Catholic education was the key. Through its networks of schools and athletic leagues, the church provided age-related levels of religious formation, learning, and belonging that extended through high school and, for some of us, on into college. Church, therefore, always connoted more than just the local parish: kids experienced it anywhere, including schools, where the Mass was said. In this way, Catholicism engendered a powerful sense of community-not because it sheltered Catholic kids from the outside world, as sectarian subcultures try to do, but because it embraced our dating and mating and football playing within an ambient world of shared symbolism, faith, and worship.
While the pervasive Catholic culture that Woodward describes is mostly gone, and unrecoverable at the level it once was, the world he describes can at least serve as a starting point for today's parents. For example, if parents can send their child to a Catholic school, and can afford it, there should be compelling reasons not to choose that option.
Faith is not knowledge. We might also ask the question, "What is catechesis? What is our end goal? What does a well catechized person do or say or think?"
The subject of catechesis is something fundamentally different than, say, physics or biology. Sure, Catholics should know terms and concepts and ideas, but catechesis always aims at transformation. As St. Paul reminds us in 1 Corinthians 13, this transformation does not aim for eloquence or knowledge, but for love.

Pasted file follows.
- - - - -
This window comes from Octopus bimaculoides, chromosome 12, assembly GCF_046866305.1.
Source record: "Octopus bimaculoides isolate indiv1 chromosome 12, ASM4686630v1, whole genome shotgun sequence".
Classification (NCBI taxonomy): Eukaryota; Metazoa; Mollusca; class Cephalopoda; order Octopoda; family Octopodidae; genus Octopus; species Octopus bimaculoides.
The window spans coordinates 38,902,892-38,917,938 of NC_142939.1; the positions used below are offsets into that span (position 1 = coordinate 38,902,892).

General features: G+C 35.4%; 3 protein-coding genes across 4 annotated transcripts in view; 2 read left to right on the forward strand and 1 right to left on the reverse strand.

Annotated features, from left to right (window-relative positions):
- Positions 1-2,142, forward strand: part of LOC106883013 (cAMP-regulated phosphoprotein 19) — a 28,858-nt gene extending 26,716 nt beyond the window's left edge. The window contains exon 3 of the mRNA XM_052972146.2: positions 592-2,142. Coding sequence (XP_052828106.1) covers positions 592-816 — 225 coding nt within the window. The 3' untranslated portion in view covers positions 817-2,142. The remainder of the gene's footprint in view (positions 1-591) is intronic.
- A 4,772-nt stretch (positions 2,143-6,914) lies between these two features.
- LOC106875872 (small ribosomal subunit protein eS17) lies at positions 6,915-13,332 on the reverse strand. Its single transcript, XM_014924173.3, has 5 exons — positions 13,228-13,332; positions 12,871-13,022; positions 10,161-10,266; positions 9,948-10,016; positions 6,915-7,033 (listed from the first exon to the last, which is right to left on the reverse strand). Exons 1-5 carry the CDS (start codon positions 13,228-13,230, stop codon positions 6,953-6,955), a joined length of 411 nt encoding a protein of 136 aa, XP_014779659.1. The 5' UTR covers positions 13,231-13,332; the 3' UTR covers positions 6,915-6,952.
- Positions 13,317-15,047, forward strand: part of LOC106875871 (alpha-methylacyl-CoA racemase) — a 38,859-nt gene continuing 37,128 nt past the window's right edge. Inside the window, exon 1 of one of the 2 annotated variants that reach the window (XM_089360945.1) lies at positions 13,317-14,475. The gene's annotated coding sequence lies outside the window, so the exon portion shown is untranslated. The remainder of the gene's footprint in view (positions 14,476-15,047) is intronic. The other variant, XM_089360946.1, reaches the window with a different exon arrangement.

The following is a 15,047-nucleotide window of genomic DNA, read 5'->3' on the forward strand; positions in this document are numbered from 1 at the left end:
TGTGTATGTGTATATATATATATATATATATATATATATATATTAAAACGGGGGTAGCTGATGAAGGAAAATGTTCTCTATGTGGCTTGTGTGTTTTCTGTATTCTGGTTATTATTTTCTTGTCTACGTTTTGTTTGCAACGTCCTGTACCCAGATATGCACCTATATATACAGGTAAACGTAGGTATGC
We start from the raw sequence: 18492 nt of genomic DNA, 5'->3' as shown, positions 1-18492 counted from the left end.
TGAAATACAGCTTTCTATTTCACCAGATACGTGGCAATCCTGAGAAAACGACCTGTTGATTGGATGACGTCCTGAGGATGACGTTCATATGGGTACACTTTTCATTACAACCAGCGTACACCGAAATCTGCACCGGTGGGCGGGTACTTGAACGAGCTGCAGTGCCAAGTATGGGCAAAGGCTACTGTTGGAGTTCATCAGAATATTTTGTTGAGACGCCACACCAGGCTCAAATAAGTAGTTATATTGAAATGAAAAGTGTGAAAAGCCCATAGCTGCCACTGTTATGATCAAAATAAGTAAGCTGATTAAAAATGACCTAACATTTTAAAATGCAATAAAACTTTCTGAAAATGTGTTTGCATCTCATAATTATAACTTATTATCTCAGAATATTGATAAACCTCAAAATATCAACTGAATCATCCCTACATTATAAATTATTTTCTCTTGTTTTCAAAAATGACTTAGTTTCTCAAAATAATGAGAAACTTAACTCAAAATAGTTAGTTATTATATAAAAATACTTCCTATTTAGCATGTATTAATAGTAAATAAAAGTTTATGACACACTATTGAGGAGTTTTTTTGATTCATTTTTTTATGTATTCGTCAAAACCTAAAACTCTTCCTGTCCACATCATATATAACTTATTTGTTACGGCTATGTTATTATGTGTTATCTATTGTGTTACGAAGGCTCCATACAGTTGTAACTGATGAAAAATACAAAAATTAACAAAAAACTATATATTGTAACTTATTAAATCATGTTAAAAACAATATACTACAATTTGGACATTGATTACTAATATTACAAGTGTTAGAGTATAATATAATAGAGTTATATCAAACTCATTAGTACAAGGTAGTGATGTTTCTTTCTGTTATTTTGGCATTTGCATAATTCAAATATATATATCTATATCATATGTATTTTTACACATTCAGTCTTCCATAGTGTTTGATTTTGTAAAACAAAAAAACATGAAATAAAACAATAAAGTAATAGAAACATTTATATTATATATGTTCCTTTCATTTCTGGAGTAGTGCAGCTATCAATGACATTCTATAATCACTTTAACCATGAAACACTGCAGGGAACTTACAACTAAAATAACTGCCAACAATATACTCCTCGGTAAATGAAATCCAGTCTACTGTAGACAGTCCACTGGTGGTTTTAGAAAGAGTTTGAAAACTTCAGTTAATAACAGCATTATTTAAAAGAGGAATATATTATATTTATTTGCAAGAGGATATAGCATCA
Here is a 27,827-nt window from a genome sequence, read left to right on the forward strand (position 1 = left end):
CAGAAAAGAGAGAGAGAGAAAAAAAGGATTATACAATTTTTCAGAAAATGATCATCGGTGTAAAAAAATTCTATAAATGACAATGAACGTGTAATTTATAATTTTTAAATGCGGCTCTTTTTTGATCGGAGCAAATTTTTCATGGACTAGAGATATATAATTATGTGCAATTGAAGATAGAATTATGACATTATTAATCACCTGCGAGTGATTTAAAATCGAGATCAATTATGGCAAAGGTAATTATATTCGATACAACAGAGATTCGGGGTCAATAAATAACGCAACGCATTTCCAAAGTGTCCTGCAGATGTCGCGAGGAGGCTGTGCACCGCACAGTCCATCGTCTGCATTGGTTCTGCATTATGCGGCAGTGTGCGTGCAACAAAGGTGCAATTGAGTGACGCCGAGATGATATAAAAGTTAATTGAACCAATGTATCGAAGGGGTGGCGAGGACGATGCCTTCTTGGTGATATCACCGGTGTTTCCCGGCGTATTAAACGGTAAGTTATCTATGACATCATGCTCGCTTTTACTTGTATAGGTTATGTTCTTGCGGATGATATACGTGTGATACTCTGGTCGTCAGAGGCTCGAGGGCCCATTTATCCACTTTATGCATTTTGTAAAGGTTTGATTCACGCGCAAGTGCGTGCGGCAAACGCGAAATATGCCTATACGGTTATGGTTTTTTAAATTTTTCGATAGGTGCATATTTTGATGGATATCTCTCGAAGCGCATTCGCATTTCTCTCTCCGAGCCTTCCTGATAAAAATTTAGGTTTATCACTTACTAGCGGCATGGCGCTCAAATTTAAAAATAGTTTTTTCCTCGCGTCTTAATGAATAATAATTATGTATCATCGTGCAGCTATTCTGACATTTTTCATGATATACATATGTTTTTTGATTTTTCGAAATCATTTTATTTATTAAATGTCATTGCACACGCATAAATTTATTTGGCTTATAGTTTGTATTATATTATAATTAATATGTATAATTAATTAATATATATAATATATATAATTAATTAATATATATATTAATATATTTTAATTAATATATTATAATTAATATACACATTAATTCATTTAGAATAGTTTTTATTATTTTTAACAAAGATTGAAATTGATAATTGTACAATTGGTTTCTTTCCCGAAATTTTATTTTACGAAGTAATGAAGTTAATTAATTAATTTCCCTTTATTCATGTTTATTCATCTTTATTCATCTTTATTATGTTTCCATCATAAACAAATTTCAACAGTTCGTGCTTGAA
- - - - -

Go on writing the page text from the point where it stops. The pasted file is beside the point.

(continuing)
One's actions and habits of heart, then, are just as crucial to catechesis (if not more so) than ruminations on the Trinity. Students who love effortlessly, who demonstrate a desire to sacrifice, who show sympathy for the least of our society: these are young men and women growing, even if they do not acknowledge it, in Christian wisdom. These are young men and women whose own makeup and experiences have begun to affect a kind of catechesis, even if they wouldn't call it that. This witness, and this wisdom, cannot be ignored.
It's complex. This is obvious but needs to be said: catechesis is complex. There are best practices and a basic list of do's and don'ts, but the process of handing on the faith involves forces and factors beyond mastery.
Blame for a falling away, or praise for an increase in piety, should not fall to any one group or person. There is no formula that discloses a permanently right way, no spiritual genome the mapping of which unlocks the secrets of the spiritual life. Some of the most religiously informed people find no reason to bend a knee in prayer, while some of the least religiously informed have a devotion that is bewildering. Some are turned to Christ by Augustine or Aquinas; others, by a friend, a spouse, or a chance encounter.
To borrow (and slightly expand) from Pope Benedict, there are as many ways to Christ as there are people. This should lighten us up and free us from undue anxiety as we puzzle over the perfect pedagogy. And perhaps the tension is good—a reminder to be humble and to recall that we are touching mysteries beyond our full comprehension.